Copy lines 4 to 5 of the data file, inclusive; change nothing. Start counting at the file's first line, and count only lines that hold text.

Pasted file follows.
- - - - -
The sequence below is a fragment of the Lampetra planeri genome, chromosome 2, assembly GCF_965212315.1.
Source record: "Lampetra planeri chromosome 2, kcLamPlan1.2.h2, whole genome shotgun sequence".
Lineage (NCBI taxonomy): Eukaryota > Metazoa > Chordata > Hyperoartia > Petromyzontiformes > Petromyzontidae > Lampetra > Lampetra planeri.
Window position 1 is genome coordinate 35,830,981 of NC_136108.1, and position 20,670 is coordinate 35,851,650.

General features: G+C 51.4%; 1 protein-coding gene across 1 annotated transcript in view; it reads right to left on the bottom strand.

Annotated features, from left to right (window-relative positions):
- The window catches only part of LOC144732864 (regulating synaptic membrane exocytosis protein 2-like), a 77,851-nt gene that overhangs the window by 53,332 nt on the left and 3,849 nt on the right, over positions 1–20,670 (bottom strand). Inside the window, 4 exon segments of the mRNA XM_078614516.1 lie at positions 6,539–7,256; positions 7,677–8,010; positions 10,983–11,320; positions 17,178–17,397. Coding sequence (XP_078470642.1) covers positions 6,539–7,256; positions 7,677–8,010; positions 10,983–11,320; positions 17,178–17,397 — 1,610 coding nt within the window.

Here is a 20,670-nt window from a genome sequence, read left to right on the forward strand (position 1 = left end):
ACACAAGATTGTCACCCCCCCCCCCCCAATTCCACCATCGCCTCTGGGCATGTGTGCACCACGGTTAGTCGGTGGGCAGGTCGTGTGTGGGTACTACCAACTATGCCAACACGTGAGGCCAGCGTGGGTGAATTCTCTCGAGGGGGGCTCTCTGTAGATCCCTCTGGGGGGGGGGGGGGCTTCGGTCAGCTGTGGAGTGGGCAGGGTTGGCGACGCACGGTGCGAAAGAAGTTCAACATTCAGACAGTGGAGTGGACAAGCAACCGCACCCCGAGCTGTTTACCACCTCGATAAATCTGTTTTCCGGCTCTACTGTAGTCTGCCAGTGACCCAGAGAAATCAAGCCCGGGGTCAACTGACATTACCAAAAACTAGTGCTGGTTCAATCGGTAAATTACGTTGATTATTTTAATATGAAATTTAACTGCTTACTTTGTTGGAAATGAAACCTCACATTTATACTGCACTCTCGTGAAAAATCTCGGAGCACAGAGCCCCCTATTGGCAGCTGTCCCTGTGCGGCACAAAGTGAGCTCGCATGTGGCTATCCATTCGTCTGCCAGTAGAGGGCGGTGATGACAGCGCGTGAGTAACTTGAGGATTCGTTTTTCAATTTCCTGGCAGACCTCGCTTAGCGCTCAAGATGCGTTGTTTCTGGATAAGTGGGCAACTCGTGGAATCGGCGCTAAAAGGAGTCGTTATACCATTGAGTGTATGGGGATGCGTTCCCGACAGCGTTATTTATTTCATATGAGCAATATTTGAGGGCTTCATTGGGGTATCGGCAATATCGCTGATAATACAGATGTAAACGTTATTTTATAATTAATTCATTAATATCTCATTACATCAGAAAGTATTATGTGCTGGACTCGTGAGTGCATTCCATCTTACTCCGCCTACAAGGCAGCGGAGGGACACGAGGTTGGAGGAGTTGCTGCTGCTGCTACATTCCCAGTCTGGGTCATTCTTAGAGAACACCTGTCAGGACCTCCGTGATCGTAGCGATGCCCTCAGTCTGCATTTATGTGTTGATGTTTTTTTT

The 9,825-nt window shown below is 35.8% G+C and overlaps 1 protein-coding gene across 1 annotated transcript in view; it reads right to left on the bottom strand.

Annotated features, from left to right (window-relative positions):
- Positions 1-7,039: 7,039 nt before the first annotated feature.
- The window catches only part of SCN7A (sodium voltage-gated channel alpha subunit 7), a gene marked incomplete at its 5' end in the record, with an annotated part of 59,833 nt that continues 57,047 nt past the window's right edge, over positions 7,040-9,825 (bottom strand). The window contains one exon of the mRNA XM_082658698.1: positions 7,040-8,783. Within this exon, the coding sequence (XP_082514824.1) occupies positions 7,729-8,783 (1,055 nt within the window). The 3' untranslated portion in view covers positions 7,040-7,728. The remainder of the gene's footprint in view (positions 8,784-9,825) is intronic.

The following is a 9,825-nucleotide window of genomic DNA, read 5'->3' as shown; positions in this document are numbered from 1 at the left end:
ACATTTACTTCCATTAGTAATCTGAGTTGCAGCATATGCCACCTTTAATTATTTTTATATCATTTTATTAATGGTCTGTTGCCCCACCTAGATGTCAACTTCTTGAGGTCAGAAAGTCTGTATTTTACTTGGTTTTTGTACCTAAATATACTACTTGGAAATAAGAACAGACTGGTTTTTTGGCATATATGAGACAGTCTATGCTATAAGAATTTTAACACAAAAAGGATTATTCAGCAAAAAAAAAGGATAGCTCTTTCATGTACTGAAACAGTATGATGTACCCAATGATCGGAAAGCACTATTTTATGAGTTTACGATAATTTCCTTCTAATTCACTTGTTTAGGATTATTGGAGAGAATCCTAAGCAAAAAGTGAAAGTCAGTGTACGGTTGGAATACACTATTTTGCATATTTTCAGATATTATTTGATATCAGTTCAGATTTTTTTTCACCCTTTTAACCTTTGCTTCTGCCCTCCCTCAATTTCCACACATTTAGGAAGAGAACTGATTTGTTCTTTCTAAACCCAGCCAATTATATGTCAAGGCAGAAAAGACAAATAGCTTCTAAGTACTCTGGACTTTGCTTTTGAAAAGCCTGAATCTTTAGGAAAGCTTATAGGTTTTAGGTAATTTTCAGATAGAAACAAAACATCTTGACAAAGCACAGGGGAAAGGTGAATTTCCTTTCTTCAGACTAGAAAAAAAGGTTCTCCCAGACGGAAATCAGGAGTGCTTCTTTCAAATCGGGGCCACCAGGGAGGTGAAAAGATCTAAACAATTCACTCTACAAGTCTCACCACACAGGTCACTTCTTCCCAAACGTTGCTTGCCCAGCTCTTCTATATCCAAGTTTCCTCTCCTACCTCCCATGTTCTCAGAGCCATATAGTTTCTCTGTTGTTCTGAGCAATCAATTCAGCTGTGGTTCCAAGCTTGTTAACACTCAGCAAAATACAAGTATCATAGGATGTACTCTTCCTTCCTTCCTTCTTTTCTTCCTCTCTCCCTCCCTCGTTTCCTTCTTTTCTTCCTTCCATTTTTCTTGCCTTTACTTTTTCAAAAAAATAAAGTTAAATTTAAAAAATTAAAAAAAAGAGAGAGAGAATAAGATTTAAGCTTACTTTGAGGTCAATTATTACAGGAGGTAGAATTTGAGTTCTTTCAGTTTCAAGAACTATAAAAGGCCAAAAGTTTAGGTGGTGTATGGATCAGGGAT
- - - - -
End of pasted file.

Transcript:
Window position 1 is genome coordinate 35,830,981 of NC_136108.1, and position 20,670 is coordinate 35,851,650.

General features: G+C 51.4%; 1 protein-coding gene across 1 annotated transcript in view; it reads right to left on the bottom strand.